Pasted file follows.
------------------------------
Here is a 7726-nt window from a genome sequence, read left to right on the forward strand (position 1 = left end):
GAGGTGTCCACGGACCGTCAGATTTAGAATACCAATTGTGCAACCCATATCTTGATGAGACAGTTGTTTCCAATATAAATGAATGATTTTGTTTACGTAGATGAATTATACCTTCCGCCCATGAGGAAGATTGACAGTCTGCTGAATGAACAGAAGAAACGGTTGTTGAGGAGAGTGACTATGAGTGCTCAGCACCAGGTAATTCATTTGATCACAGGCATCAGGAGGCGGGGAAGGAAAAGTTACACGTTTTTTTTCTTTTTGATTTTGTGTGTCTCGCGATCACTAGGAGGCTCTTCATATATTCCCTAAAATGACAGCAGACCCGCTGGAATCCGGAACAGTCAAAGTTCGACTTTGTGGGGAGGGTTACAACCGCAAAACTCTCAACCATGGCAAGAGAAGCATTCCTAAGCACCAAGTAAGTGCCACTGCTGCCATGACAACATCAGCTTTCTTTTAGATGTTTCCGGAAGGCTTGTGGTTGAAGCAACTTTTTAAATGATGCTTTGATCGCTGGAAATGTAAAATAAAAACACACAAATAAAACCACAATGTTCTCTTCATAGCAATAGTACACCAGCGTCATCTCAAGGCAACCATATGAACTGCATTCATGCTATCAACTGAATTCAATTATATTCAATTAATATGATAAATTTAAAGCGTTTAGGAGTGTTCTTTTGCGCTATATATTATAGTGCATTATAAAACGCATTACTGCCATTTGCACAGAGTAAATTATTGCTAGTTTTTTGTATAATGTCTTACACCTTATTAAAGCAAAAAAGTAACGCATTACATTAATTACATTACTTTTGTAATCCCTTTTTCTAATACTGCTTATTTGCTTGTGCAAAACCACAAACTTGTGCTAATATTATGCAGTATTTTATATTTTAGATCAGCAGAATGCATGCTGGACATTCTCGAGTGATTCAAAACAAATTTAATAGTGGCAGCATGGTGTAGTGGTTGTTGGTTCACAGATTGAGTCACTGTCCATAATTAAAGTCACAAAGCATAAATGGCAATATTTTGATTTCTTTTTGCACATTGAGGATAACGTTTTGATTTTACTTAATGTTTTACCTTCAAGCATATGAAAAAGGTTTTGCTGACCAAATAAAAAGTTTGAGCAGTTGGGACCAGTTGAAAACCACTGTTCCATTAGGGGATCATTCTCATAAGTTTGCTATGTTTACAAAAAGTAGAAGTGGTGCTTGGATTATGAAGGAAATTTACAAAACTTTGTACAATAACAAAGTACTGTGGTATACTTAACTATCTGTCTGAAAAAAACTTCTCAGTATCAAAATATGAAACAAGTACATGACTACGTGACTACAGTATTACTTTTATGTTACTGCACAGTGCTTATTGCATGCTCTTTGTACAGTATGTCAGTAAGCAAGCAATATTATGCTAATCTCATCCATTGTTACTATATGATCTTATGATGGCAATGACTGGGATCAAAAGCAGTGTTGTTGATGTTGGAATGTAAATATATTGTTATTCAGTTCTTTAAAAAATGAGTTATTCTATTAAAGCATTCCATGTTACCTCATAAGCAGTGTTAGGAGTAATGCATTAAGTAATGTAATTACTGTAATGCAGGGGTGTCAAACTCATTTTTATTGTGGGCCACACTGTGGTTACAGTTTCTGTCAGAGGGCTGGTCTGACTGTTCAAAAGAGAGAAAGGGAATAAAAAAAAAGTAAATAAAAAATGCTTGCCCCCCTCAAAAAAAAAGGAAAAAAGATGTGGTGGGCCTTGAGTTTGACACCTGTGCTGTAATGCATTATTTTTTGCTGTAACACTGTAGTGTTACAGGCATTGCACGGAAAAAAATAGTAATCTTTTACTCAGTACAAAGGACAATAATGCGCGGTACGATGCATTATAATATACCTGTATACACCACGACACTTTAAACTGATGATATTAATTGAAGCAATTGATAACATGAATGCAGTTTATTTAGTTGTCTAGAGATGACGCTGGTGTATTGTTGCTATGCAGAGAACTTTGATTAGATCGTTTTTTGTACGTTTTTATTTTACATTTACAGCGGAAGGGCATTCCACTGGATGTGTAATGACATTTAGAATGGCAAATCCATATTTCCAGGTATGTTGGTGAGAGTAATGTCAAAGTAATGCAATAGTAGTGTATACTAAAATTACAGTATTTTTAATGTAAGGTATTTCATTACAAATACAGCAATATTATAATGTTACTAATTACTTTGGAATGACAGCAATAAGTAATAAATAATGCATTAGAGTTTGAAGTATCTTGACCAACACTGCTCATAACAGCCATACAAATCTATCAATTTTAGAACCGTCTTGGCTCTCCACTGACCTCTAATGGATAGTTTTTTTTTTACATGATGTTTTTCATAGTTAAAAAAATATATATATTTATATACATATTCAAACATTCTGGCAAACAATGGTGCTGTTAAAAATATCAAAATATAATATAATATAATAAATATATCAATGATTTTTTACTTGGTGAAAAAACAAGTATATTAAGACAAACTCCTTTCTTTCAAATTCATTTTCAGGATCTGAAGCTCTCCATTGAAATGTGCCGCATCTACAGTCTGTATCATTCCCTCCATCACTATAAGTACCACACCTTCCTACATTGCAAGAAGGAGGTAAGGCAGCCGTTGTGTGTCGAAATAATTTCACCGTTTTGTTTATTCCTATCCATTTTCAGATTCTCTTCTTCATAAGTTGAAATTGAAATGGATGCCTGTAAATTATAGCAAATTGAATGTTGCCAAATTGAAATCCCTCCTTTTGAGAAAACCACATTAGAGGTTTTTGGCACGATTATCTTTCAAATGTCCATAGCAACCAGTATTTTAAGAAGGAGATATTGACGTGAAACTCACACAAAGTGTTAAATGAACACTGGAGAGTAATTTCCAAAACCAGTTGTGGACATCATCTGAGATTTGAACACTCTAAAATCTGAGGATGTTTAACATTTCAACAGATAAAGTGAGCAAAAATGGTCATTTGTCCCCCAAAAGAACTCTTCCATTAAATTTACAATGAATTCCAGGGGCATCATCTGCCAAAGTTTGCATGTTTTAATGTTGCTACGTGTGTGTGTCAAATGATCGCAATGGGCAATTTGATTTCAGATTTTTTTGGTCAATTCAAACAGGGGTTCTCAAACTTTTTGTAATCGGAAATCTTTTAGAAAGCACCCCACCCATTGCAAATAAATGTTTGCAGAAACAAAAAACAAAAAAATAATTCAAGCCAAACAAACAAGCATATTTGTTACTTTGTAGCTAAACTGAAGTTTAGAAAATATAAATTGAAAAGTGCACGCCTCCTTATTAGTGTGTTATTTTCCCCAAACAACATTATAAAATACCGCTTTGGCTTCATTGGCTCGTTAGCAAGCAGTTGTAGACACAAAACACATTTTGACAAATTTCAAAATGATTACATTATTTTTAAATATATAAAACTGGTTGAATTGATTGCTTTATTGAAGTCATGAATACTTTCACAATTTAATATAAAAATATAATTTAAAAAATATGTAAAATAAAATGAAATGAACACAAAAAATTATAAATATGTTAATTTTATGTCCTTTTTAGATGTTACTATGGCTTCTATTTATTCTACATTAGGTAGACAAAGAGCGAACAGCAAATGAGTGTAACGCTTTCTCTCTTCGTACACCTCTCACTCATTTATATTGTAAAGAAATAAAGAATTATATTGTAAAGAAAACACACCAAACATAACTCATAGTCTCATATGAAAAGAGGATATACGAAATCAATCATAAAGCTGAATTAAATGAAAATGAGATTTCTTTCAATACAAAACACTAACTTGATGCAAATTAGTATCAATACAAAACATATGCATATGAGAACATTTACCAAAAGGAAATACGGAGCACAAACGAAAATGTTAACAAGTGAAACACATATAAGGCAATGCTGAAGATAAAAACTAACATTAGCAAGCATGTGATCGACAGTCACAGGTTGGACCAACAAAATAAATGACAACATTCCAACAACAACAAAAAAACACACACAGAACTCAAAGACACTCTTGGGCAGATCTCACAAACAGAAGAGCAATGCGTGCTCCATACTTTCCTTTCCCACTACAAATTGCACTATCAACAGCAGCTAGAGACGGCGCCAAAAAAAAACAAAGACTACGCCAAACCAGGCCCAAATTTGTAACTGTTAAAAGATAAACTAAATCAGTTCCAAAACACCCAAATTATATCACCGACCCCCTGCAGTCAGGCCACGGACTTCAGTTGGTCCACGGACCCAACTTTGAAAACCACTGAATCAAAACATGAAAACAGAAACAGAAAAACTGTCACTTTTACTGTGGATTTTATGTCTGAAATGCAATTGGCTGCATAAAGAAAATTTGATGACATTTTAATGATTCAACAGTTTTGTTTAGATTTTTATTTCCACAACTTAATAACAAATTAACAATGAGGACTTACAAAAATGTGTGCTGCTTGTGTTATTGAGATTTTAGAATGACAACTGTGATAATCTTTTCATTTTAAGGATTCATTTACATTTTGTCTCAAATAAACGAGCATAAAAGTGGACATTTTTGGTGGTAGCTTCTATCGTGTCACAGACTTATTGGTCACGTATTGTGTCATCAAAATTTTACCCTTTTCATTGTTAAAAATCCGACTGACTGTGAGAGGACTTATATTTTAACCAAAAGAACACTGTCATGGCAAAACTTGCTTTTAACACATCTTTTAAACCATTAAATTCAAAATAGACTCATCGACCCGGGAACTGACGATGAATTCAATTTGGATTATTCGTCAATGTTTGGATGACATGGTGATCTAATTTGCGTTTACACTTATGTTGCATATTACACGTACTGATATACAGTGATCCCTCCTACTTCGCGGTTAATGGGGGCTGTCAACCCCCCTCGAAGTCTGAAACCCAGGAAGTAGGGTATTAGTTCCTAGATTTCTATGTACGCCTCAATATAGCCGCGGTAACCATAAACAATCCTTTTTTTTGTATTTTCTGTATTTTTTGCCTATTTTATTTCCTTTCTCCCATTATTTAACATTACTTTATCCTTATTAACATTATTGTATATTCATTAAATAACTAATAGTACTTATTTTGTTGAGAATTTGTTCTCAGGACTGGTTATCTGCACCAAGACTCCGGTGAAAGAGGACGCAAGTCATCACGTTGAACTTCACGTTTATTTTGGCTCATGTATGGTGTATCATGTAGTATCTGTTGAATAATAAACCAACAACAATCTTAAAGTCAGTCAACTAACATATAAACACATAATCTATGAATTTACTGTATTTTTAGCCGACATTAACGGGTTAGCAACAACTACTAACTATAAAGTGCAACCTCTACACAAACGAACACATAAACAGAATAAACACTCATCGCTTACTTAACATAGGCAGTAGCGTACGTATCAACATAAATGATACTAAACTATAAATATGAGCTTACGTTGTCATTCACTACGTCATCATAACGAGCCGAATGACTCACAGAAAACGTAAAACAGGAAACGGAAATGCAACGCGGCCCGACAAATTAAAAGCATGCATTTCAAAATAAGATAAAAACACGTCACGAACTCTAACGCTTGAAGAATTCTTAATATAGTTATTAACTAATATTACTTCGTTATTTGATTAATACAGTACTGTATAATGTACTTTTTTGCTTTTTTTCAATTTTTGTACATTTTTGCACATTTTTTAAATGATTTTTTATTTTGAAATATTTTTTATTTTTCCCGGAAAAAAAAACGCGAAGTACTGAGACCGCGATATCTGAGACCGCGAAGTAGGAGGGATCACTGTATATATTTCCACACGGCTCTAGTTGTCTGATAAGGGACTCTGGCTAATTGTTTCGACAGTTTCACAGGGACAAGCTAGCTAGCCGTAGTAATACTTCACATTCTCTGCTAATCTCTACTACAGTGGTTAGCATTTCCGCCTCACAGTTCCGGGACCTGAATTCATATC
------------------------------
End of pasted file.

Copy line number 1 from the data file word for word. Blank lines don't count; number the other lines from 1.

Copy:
Here is a 7726-nt window from a genome sequence, read left to right on the forward strand (position 1 = left end):